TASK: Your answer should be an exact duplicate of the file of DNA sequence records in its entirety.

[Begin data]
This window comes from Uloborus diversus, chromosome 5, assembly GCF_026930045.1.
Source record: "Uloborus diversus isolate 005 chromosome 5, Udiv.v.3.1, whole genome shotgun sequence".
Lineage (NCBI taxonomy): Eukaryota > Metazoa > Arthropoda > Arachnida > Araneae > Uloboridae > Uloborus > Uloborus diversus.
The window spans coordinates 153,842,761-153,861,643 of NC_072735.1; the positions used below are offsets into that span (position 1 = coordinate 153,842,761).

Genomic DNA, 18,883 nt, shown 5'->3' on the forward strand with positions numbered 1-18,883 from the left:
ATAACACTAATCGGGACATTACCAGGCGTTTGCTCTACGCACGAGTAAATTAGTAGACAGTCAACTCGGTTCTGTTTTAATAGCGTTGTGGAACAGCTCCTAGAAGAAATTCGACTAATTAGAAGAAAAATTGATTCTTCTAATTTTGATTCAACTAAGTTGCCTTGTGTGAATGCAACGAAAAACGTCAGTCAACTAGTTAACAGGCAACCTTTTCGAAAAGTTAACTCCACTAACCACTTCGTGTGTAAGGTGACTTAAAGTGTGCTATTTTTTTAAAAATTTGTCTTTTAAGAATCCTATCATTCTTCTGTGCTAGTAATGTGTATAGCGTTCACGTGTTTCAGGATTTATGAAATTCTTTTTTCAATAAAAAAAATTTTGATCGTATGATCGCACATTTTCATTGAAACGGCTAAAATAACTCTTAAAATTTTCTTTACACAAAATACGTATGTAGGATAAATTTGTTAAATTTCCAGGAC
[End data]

This window comes from Uloborus diversus, chromosome 5, assembly GCF_026930045.1.
Source record: "Uloborus diversus isolate 005 chromosome 5, Udiv.v.3.1, whole genome shotgun sequence".
Lineage (NCBI taxonomy): Eukaryota > Metazoa > Arthropoda > Arachnida > Araneae > Uloboridae > Uloborus > Uloborus diversus.
The window spans coordinates 153,842,761-153,861,643 of NC_072735.1; the positions used below are offsets into that span (position 1 = coordinate 153,842,761).

Genomic DNA, 18,883 nt, shown 5'->3' on the forward strand with positions numbered 1-18,883 from the left:
ATAACACTAATCGGGACATTACCAGGCGTTTGCTCTACGCACGAGTAAATTAGTAGACAGTCAACTCGGTTCTGTTTTAATAGCGTTGTGGAACAGCTCCTAGAAGAAATTCGACTAATTAGAAGAAAAATTGATTCTTCTAATTTTGATTCAACTAAGTTGCCTTGTGTGAATGCAACGAAAAACGTCAGTCAACTAGTTAACAGGCAACCTTTTCGAAAAGTTAACTCCACTAACCACTTCGTGTGTAAGGTGACTTAAAGTGTGCTATTTTTTTAAAAATTTGTCTTTTAAGAATCCTATCATTCTTCTGTGCTAGTAATGTGTATAGCGTTCACGTGTTTCAGGATTTATGAAATTCTTTTTTCAATAAAAAAAATTTTGATCGTATGATCGCACATTTTCATTGAAACGGCTAAAATAACTCTTAAAATTTTCTTTACACAAAATACGTATGTAGGATAAATTTGTTAAATTTCCAGGAC